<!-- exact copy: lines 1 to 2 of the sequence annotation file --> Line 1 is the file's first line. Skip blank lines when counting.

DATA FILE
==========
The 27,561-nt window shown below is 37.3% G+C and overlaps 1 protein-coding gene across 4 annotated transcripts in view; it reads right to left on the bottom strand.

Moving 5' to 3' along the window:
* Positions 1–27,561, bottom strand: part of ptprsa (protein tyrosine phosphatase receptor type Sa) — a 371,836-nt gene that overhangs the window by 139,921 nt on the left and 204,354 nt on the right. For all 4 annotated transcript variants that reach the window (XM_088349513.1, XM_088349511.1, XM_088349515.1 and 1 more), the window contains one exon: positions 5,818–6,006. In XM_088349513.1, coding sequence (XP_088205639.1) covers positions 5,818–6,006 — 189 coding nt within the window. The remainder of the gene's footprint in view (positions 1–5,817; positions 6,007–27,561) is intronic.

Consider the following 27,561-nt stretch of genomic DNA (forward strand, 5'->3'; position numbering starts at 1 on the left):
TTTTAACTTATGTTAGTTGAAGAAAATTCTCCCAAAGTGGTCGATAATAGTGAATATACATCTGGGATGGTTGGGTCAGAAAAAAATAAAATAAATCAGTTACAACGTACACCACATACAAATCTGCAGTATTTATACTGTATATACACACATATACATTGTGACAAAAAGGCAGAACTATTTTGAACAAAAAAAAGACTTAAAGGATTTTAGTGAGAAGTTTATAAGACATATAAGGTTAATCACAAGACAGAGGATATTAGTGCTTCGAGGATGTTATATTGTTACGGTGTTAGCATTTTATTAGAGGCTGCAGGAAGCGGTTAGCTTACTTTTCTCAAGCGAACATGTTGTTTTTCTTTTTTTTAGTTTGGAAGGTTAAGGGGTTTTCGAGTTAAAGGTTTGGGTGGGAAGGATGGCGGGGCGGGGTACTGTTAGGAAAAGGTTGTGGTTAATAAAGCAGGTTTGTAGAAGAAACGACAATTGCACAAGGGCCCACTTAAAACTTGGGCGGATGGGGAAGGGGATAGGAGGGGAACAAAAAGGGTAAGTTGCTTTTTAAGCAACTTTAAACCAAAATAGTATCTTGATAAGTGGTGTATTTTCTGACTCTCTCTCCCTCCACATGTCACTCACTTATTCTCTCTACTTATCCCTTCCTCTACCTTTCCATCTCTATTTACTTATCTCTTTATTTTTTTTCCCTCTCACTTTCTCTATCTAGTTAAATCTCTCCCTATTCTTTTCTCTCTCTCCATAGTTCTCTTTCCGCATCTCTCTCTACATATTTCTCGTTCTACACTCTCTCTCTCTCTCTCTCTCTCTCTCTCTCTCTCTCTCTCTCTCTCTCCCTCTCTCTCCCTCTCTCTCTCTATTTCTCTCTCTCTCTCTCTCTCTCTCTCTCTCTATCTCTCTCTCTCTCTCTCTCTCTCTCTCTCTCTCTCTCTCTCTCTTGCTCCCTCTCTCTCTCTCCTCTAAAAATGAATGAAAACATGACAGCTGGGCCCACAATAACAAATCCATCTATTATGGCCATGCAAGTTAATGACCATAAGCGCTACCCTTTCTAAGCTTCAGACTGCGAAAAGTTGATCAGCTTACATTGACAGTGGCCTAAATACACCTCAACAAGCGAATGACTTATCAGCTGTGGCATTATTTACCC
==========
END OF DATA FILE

The 27,561-nt window shown below is 37.3% G+C and overlaps 1 protein-coding gene across 4 annotated transcripts in view; it reads right to left on the bottom strand.

Moving 5' to 3' along the window: